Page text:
Meat production is one of the world’s largest causes of climate pollution, and global demand for meat is rising. With the planet at stake, start-ups are leading the way with beetroot burgers that bleed, lab-grown hamburger patties and protein-rich bug based delights.
The holy grail for food companies is producing an authentic, protein-packed substitute, that re-creates the texture and experience of a meaty meal. Beyond Meat has attempted to do this with vegetables, creating bleeding burgers, made from pea protein, potato starch and beetroot juice. The vegan brand is now stocked at Tesco, bringing plant based meat to a mainstream audience.
But a veggie burger is nothing new. Lab-grown meat on the other hand sounds more like the stuff of science fiction. Nevertheless, as brands entering the sector begin to scale production and reduce costs, it is now becoming a viable business option. In five years, the cost of a lab-grown burger has dropped from a whopping $325,000 to a rather more reasonable $11.36. While the current price point means lab-grown meat is still a luxury, the goal of the sector is to offer a realistic alternative to traditional meat, that’s accessible to all people.
Ground beef burger patties are easier to grow from scratch than a steak. Thus, burgers have been the first port of call for lab-grown meat brands. But start-ups are continuing to develop products that break new ground. Just, which has already had success with eggless eggs made from mung beans, is working towards a lab-grown chicken breast, while Israeli biotech brand Aelph Farms is developing a lab-grown steak.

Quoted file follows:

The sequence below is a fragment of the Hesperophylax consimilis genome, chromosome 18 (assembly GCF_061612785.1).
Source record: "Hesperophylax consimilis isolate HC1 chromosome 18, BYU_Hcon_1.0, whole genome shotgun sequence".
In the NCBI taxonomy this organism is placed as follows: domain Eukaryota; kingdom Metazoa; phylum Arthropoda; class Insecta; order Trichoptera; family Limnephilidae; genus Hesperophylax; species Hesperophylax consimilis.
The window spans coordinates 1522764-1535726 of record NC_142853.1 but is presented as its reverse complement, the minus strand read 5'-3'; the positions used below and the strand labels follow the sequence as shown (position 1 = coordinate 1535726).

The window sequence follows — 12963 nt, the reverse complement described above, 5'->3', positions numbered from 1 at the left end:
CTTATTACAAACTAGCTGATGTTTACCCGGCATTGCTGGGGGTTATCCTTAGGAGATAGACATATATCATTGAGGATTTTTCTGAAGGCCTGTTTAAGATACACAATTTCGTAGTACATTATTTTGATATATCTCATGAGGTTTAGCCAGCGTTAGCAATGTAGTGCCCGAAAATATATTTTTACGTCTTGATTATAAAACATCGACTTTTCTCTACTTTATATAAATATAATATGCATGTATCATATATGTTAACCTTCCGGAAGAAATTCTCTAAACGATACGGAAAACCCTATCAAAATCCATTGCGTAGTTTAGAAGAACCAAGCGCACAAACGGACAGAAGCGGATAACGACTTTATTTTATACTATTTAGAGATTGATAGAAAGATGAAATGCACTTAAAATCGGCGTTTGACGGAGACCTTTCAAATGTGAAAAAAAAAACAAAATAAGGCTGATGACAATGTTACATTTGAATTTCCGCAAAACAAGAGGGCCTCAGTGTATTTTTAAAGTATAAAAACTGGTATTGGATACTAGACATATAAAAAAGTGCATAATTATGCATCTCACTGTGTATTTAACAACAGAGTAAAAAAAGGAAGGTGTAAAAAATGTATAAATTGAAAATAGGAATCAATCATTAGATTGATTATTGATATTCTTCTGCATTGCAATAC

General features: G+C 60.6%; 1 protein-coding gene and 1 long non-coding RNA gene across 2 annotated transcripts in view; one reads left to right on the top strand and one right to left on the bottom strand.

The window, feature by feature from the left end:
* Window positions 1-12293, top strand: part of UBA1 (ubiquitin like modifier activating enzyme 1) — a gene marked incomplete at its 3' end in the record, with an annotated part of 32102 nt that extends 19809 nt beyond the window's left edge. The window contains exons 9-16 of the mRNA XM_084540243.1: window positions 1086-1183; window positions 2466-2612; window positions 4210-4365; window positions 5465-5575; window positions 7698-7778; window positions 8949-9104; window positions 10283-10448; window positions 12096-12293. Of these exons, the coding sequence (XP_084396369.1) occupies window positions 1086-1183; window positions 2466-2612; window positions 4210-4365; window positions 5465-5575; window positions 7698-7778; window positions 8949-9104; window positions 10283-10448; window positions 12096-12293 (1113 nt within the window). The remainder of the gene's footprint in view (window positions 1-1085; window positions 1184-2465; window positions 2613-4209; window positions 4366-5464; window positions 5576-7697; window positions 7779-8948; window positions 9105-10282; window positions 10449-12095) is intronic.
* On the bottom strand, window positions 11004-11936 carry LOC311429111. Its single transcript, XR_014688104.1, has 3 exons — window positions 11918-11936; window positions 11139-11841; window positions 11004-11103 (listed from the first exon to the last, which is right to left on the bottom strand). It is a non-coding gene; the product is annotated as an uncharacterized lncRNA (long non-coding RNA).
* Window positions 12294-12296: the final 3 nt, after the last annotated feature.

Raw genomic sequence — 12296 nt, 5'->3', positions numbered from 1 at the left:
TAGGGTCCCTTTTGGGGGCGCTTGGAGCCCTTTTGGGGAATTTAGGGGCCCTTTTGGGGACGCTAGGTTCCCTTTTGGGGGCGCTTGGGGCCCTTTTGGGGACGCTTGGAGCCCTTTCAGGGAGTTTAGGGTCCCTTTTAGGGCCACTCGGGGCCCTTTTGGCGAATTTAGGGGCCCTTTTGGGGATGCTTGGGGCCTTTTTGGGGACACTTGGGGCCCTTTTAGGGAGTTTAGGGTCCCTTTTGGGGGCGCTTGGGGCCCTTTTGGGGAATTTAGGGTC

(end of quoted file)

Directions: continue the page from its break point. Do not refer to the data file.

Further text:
For lab-grown meat getting the look and taste right is vital to break through the psychological barriers to purchase. So Aleph Farms is using medical techniques for healing body tissue, to grow muscle, fibers and blood vessels all together, to more closely resemble the texture of natural beef. The brand aims to have a product for market by 2020.
Unconventional ingredients and approaches will certainly take time to get used to. So gradual normalisation is key to help customers overcome the ‘yuck factor’. Insect proteins for instance are fairly new to western audiences, Coop made headlines for stocking Essento’s mealworm larvae meatballs and burgers, however people in Asia have been eating crickets for centuries. Chipperpet has launched a range of cricket based dog treats, aiming to ease customers into accepting the unusual ingredients before launching a full range of dog food. While in Japan, the Shojinmeat Project seeks to shift perception via education, equipping high school students to grow their own animal cells in microwave sized heated boxes.
As these meat substitutes go mainstream it raises interesting questions for supermarkets in terms of transparency, regulation and where to house the meat products that aren’t really meat. Vegan Toona from Sophie’s Kitchen is stocked in US supermarkets alongside traditional tinned fish and Sainsbury’s positions plant based meat options in the meat aisle, rather than a separate vegan section. Some vegetarians and vegans have complained about the move, resenting the walk past the real meat. But it is clear that these new meat alternatives, whether lab-grown or insect meat are not solely targeting vegans or vegetarians. Brands focusing on use rather than origin makes it easier for people to try a plant-based meal, positioning meat-free food as just another option, rather than an alternative lifestyle choice.
Looking forward, alternate protein sources will only overtake animal agriculture when the meat is cheaper to make and purchase. This could lead to a future where battery farms are no more, buying a lab-grown steak becomes the norm, and organic, hand reared, free range meat becomes the luxury option. Ultimately, taste will tell.
Image courtesy of Unsplash